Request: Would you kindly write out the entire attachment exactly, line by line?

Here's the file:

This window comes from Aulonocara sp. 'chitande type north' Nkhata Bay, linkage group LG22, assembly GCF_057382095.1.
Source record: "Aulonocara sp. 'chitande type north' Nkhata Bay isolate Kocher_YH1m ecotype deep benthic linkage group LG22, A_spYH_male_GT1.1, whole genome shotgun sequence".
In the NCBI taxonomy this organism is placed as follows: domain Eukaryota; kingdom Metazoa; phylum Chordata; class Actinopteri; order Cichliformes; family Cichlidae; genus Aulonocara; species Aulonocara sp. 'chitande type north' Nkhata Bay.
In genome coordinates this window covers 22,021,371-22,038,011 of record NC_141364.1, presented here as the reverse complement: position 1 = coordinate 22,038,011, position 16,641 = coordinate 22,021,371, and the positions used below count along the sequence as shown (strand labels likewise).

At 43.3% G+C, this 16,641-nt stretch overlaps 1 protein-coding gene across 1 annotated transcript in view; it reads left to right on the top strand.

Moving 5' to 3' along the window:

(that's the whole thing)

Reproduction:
This window comes from Aulonocara sp. 'chitande type north' Nkhata Bay, linkage group LG22, assembly GCF_057382095.1.
Source record: "Aulonocara sp. 'chitande type north' Nkhata Bay isolate Kocher_YH1m ecotype deep benthic linkage group LG22, A_spYH_male_GT1.1, whole genome shotgun sequence".
In the NCBI taxonomy this organism is placed as follows: domain Eukaryota; kingdom Metazoa; phylum Chordata; class Actinopteri; order Cichliformes; family Cichlidae; genus Aulonocara; species Aulonocara sp. 'chitande type north' Nkhata Bay.
In genome coordinates this window covers 22,021,371-22,038,011 of record NC_141364.1, presented here as the reverse complement: position 1 = coordinate 22,038,011, position 16,641 = coordinate 22,021,371, and the positions used below count along the sequence as shown (strand labels likewise).

At 43.3% G+C, this 16,641-nt stretch overlaps 1 protein-coding gene across 1 annotated transcript in view; it reads left to right on the top strand.

Moving 5' to 3' along the window: